|Don't just drive through Tirau. Stop off and have a good look. No, drivers, your eyes aren't deceiving you. You really did see a giant corrugated iron dog and sheep and, yup even a castle! In fact in every nook and number 8 wire cranny you look this rural highway town is pure kiwiana. There is no way you can blink and miss it. This town is putting itself on the map!
Tirau is a rising star in the northern North Islands 'golden tourist triangle' and more and more people, kiwis included, are discovering its delights. It is full of crafts, arts, antiques and serves espressos for those adventurous cafe vultures from the cities. Virtually every time you drive past some new shop or other has popped up.
While it dates back to the 1880's and was originally called Oxford, Tirau's modern day renaissance kicked off about 15 years ago when one, then more, business people worked out that it would soon be 'the spot' to open up shop.
You see Tirau, which is otherwise pretty much like any other rural Waikato town, sits smack, bang in the middle of three major State highways. State highway 1 to Hamilton to the east, and Taupo and all places to the south, SH27 to the Coromandel and up on to Auckland, and SH5 across to Rotorua.
Tens of thousands of travellers drive through it every day, making the little rural town a runaway success- so much so that its story, and amazing 30% commercial growth rate, recently made television news. As one local store proudly states: 'No city rates, No city prices. Made here to sell here'.
Tirau is now becoming an attraction in its own right and not just a stop off, for long distance travellers, on the road to somewhere else. Even people who live hundreds of kilometres away have begun to compare notes on where eat and what to see and do in Tirau. It has come along way since the first, trail-blazing antique shop first opened. These days the Oxford Cafe, on the top of the rise, houses a great array of antiques and collectables, from several dealers, and in their midst a welcoming cafe!
Apart from some of the more unsual shaped buildings, the first thing you notice about Tirau is how busy it is.
This is no one horse town and parking is at a premium.
1. A top stop is the big iron dog information centre.
The 'sheep dog' (kind of a national icon thanks to the cartoon 'Footrot Flats') houses the public conveniences. These are most important for longhaul travellers, especially those with kids. Though busy, the toilets are usually very clean and even have flower arrangements.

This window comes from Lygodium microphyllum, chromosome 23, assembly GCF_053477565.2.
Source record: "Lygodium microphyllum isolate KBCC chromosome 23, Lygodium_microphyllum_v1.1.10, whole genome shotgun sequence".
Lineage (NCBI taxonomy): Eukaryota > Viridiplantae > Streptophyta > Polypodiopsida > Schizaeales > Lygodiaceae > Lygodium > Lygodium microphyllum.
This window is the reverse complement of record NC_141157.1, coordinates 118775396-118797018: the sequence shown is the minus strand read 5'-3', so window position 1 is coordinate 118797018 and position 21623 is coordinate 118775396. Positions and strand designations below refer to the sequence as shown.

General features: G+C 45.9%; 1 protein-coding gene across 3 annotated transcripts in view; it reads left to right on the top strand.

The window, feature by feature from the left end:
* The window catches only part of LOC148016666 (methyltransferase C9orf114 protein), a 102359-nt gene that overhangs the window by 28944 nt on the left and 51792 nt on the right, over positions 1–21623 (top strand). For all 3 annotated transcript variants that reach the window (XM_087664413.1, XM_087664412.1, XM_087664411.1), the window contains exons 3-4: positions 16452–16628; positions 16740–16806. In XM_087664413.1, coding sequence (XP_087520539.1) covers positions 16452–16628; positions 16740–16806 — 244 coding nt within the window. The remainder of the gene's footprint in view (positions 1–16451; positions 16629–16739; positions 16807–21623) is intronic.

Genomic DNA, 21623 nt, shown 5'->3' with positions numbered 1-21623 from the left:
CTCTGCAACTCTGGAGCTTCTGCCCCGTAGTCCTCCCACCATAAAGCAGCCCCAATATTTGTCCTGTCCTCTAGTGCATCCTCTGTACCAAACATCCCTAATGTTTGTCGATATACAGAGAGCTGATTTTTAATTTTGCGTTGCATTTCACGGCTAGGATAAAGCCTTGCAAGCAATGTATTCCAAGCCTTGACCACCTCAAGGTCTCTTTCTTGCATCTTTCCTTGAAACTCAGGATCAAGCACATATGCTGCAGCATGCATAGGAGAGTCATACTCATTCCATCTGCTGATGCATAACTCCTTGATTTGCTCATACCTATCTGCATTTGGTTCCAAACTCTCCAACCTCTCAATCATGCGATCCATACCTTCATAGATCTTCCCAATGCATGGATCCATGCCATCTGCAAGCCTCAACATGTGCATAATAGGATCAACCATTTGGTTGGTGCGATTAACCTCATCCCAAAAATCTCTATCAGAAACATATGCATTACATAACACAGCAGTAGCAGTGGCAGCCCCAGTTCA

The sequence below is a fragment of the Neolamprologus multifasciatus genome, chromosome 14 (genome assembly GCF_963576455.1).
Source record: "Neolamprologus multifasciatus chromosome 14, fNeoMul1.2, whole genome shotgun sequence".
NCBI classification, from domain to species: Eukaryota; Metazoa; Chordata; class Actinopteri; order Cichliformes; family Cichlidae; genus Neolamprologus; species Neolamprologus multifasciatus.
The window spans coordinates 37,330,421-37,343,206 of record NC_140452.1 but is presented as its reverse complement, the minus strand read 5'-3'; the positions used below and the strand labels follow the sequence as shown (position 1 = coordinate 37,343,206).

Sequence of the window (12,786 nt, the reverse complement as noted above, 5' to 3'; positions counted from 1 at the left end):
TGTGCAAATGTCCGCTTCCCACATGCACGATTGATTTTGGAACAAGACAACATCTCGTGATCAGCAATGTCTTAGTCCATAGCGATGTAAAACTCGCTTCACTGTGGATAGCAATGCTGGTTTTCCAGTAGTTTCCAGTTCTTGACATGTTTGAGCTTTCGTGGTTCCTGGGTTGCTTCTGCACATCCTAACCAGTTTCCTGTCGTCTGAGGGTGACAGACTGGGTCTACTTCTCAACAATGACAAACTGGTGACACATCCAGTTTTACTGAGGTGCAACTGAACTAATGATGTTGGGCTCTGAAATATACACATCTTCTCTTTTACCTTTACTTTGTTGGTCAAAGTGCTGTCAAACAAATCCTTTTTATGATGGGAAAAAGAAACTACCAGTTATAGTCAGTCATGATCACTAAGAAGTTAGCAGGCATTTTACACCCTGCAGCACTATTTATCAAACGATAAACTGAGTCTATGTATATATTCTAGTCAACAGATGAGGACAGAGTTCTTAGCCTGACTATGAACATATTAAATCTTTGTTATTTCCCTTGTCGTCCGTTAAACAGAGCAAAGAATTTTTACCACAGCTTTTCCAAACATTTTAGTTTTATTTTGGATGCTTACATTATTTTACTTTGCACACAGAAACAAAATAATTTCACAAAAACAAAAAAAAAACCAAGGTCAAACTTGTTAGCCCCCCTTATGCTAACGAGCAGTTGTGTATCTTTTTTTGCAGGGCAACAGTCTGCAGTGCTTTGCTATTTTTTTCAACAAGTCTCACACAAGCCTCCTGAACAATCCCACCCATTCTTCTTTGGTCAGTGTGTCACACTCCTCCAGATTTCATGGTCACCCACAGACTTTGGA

Even if 'nature does not call'', the 'bowels' (pardon the pun) of the sheep dog house a great information centre with a huge selection of tourist brochures covering places the length and breadth of New Zealand. (Don't forget to pick up a Tirau visitors' guide). The info centre also has comfy arm chairs to rest and stretch out in and beautiful stained glass windows and murals to admire. There is also the Kinda sheepish cafe out the back.
2. Sheep dogs, as you'd imagine, are also a central theme. They even have, believe it or not, an Elvis Presley dog!
The giant sheep next door? Well, it houses a wool gallery that sells all kinds of wonderfully warm souvenirs produced off a sheep's back. Don't be sheepy, have a look!
3. Corrugated iron is another rural kiwi icon and the much-maligned building material crops up in other places round town including signs such as the fine swine cafe and the clock peddler.
One of our favourites is a corrugated iron 'Leo' of a lion (bit of a mouthful) outside Tirau Woodworks, Garden Zone, Ranchware (what a treat!), i spy books, The Teddy Bear Maker the Crooked Halo , Funky Gifts and a clock shop (All interesting places in their own right). So take some time walk and enjoy.
4. Just up across the road from the dog and sheep you can walk into a shell and jade factory where NZ jade, known as greenstone, is carved into jewellery and sold to the public.
The store has a wonderful collection and their prices are very competitive. Ask about the meanings of the contemporary and Maori designs. Maori also believe it is unlucky to buy yourself greenstone jewellery so give your money to a travelling companion so they can buy it for you...
Next stop, before you explore some more, is usually for a refill of the non-petrol variety. Tirau has a growing collection of good eateries.
1. One of the most popular in our circle is the Alley Cats Espresso Cafe, which is down the alley behind Home Sweet Home. Or try the Cabbage Tree Cafe. However, look around as there are plenty to choose from.
2. You can apparently 'Dine Like royalty' at The castle on up the hill at the southern outskirts of town. This new landmark also houses NZ's largest collection of dolls, toys and teddybears inside its awesome building.
3. Or you could check out and try a flavour or two of delicious Rush Munroe ice cream-from Hawkes Bay maybe at Claraz Danish Delight; venture along to the Loose Goose or Okoroire Hot Springs Hotel on Somerville Road or perhaps the Bloody Mary's Restaurant or even Tirau Ronnie's Cafe. Those catchy names are everywhere!
4. For lunches, cafe meals etc there is also the Oxford Royal Hotel and . Our list is by no means comprehensive but there is something for everyone.
5. For those of us with a sweet tooth or two Tirau also has a honey shop, which promises real honey ice cream and other real buzzes, and further up the street find Candyland.
1. They pretty much have everything including the 'The Tirau Motor Inn' so you can continue the great shopping. Try also Okoroire Hot Springs Hotel, Oxford Royal, Rose Lodge, Oraka Deer Park and Restaurant, Trout Fishing and Farmstay at Tirau.